The Broadmoor Hotel, the five-star luxury resort here in Colorado Springs, boasts a Christmas season display including over a million twinkly white lights. The weekend after Thanksgiving crowds gather on the grounds to witness the illumination, which starts with a countdown and ends with the flip of a big switch. Instantly the Broadmoor is delivered into the Christmas season. It’s a spectacular sight and a tradition that’s been carried on for thirty years. I can’t imagine how long it takes to put it all together.
Christmas lights are one of my favorite expressions of the season. I marvel at the time and energy some of my neighbors invest to produce a display that – like the one above – can probably be seen from the space shuttle. Surely you have a similar house where you live (or a hotel) where the lights and the decorating borders on the ridiculous. Or maybe you just tune in to “The Great Christmas Light Fight” (Mondays on ABC), where “decorating to the extreme” can win you a cash prize and the coveted Light Fight trophy.
We have a house in our neighborhood covered in nothing but purple lights. It’s actually quite appealing but I question the choice of color. Most people still use strands of multi-colored lights of course – more LED than incandescent these days. Sometimes you see animals or trains or colorful scenes. Those always remind me of Lite-Brite, a toy I had as a kid. Lite-Brite was a simple light box fronted by color-by-letter templates. You plugged colored plastic pegs into the template and when you were done, you turned off the lights and switched on the box to display a glowing, colorful picture. My more artistic friends would forego the templates and make their own creations in the dark.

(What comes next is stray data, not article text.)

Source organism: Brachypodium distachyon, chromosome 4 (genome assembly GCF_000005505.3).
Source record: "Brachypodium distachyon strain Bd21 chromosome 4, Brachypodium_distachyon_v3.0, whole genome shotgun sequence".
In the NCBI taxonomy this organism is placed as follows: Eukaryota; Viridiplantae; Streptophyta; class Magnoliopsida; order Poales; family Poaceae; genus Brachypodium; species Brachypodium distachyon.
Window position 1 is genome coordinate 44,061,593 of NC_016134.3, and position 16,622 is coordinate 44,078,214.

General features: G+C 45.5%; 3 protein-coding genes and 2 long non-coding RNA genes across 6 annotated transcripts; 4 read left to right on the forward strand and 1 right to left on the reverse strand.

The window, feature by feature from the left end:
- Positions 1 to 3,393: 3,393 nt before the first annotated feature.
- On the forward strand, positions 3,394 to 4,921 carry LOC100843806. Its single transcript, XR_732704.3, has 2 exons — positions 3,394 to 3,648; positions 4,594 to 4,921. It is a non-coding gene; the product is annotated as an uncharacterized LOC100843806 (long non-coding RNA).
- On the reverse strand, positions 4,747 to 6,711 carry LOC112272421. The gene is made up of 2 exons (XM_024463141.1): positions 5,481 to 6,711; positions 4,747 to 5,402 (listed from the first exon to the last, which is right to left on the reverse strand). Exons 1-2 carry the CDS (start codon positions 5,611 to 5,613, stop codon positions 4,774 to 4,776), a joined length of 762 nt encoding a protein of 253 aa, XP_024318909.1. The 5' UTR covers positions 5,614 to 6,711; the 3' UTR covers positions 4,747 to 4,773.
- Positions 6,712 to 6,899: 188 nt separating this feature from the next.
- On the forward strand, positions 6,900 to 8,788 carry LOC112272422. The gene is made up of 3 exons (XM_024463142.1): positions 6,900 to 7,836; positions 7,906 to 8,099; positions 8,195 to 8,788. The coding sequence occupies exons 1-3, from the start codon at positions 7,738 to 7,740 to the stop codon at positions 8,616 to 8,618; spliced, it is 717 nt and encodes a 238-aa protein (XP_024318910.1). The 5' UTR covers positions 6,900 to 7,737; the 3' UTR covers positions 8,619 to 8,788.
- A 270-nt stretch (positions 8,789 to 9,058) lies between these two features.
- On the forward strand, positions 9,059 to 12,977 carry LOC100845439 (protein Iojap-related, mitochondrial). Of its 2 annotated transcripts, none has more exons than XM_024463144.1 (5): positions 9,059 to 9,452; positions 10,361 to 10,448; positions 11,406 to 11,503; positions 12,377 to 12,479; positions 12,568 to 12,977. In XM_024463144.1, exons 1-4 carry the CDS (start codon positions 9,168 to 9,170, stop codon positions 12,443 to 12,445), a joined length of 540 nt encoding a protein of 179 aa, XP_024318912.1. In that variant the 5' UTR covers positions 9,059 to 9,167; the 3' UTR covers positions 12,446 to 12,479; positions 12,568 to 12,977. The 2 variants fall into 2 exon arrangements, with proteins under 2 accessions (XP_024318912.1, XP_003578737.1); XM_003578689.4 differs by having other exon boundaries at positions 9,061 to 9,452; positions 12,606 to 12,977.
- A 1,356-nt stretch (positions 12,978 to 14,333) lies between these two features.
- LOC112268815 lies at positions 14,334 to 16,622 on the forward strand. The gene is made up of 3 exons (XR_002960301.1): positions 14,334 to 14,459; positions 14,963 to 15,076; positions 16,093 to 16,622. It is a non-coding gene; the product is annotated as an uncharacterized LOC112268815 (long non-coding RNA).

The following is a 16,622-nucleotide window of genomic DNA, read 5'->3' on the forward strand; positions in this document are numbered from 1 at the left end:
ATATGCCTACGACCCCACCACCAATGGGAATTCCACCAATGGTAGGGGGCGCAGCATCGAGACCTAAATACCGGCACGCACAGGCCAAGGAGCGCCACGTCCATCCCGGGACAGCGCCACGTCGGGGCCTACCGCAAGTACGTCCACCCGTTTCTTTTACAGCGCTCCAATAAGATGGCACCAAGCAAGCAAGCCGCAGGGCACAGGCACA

I see Christmas lights everywhere this time of year; not just on houses. Traffic signals blink red and green. Ditto airport runway demarcations. And how about those overhead lights your drive-thru bank uses to indicate which lanes are open or closed?
It shouldn’t surprise you to learn the first Christmas “lights” were candles, glued with melted wax to tree branches in the wealthier homes of late-nineteenth-century Germany. Electric strands came along several years later (Great Britain claims their invention); originally referred to as “fairy lights”. Finally, several cities – San Diego, New York City, and Appleton, Wisconsin among them – claim to have originated the outdoor Christmas light display, which only seem to get bigger and more elaborate by the year.
Perhaps you’re like my family. Other than the tree itself we’re lucky if we string one hundred (let alone one million) lights on the outside of our house. I like to decorate a tree or two in the yard instead, but the house itself stands in the shadows. Perhaps it’s because I fell off a ladder one year reaching across the top of the garages. Perhaps it’s because I prefer the look of the “candle in the window” (so much easier to put up!)
Less is more in my opinion. One of my favorite decorated houses in our neighborhood combines a simple outline of white lights on the house with a few colored trees in the yard. That works for me. Even a single white light will do as long as it’s bright enough. So goes the Methodist hymn There’s A Song In The Air: “Ay! the star rains its fire while the beautiful sing…” Referring of course, to the star of Bethlehem. The one true and luminous Christmas light.